After 7 years of being away from amateur Astronomy, this night I could convince myself to get up early (around 3:00 AM), only to observe the total lunar eclipse and take some photos. My tele-photo lens is not the best possible one you can purchase now, but this lens is perfect enough for a restart in Astrophotography. I was busy taking photos in cold for about two hours; when I came in, I noticed my lens is covered with a thin layer of ice. This Is something to keep in mind for my next attempts!Continue reading →
Sciencestarts when our knowledge ends. It’s about how we confront things we don’t know. Science is very hard on the ego, as we need to get used to being wrong, learn to let it go, and try to prove ourselves wrong.
Shooting or falling stars have always been mysterious to human kind. Maybe that is one of the reasons behind making a wish when you see a meteor passing in the night sky. Just in a couple of weeks we all will have the opportunity of making 50 wishes per hour, as the Perseids meteor shower is going to light up our dark skies.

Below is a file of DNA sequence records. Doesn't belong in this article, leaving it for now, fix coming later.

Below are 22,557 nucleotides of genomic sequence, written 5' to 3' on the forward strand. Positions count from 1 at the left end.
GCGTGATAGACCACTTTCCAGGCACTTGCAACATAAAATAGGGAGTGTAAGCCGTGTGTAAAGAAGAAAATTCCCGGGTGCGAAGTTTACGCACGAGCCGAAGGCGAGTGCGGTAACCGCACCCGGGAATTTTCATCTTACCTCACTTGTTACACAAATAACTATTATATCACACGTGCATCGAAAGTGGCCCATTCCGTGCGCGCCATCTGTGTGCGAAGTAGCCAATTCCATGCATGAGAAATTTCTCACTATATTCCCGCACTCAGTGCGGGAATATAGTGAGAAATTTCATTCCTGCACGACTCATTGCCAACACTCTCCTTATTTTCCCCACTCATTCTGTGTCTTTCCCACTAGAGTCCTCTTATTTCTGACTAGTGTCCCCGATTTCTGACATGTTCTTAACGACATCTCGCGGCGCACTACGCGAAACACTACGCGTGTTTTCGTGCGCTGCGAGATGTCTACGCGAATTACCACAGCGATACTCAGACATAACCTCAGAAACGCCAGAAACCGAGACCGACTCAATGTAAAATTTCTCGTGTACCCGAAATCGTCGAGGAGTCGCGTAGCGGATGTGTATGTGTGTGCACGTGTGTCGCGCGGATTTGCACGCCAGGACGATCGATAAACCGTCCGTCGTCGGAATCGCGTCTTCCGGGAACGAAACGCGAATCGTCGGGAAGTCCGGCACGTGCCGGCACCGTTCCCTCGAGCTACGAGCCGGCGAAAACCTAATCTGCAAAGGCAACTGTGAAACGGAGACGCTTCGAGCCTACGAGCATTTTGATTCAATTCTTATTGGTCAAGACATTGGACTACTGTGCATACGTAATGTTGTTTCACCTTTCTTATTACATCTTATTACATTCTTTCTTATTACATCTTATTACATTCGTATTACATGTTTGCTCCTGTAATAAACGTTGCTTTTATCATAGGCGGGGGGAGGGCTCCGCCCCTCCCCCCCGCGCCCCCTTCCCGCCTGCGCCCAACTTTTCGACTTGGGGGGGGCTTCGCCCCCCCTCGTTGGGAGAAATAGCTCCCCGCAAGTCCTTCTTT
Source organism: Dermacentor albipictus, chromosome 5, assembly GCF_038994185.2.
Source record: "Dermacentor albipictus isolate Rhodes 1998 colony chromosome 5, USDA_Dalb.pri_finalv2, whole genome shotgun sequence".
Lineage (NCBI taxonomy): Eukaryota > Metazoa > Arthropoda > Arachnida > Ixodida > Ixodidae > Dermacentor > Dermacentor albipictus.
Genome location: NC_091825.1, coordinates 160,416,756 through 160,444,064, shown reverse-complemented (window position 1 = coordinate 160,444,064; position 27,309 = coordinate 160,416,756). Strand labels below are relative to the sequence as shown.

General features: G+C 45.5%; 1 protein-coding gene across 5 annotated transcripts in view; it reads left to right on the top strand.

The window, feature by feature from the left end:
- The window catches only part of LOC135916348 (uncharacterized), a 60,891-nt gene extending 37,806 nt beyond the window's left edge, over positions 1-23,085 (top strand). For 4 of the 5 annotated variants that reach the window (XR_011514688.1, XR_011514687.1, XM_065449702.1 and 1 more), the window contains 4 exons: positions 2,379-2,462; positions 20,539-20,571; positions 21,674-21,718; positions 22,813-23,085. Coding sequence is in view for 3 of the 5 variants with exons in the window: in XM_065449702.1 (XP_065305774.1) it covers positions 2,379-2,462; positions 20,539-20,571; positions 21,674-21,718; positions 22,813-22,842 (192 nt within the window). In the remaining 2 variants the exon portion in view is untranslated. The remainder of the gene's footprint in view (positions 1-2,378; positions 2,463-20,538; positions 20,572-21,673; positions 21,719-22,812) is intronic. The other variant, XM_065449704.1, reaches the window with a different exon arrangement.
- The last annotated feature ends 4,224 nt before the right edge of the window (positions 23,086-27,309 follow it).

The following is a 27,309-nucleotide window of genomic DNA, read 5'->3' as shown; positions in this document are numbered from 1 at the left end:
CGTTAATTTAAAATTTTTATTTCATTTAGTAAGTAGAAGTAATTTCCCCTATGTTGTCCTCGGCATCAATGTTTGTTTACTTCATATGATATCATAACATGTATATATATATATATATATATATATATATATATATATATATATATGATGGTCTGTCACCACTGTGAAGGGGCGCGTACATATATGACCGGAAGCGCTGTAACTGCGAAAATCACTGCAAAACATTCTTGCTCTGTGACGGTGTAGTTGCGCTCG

A meteor shower occurs when a stream of cosmic debris called meteoroids enter Earth’s atmosphere at extremely high speeds. These particles are usually smaller than a grain of sand, so almost all of them never reach Earth’s surface.
When you look up in the night sky, because of perspective, you would think these meteors are coming all from one point. The constellation in which this point is falling, usually is the rooth of the name of each shower. Obviously for Perseids shower, this point is in Perseus constellation (The Hero). Although all these meteors seem to be coming from one point, they impact the Earth’s atmosphere in parallel. The Perseids are known to be fast and bright meteors with persistent trains. The peak of this shower can reach 50 or more meteors per hour in a dark enough sky. Also, meteors are typically best after midnight, producing the most number of meteors in the hours before dawn, though this year, the rise of moon after midnight will decrease the number of the meteors visible to us. The moon is going to be a waning crescent moon, which would have a little effect on the shower visibility. Venus and Jupiter will be visible near the moon as well, which makes a spectacular scene of its own.
This year it is suggested to observe this meteor shower in the predawn of August 11, 12, and 13. To have a better observation conditions, try to get out of cities, to be away from the glow of the city light and their pollution.
Picture from http://earthsky.org/astronomy-essentials/earthskys-meteor-shower-guide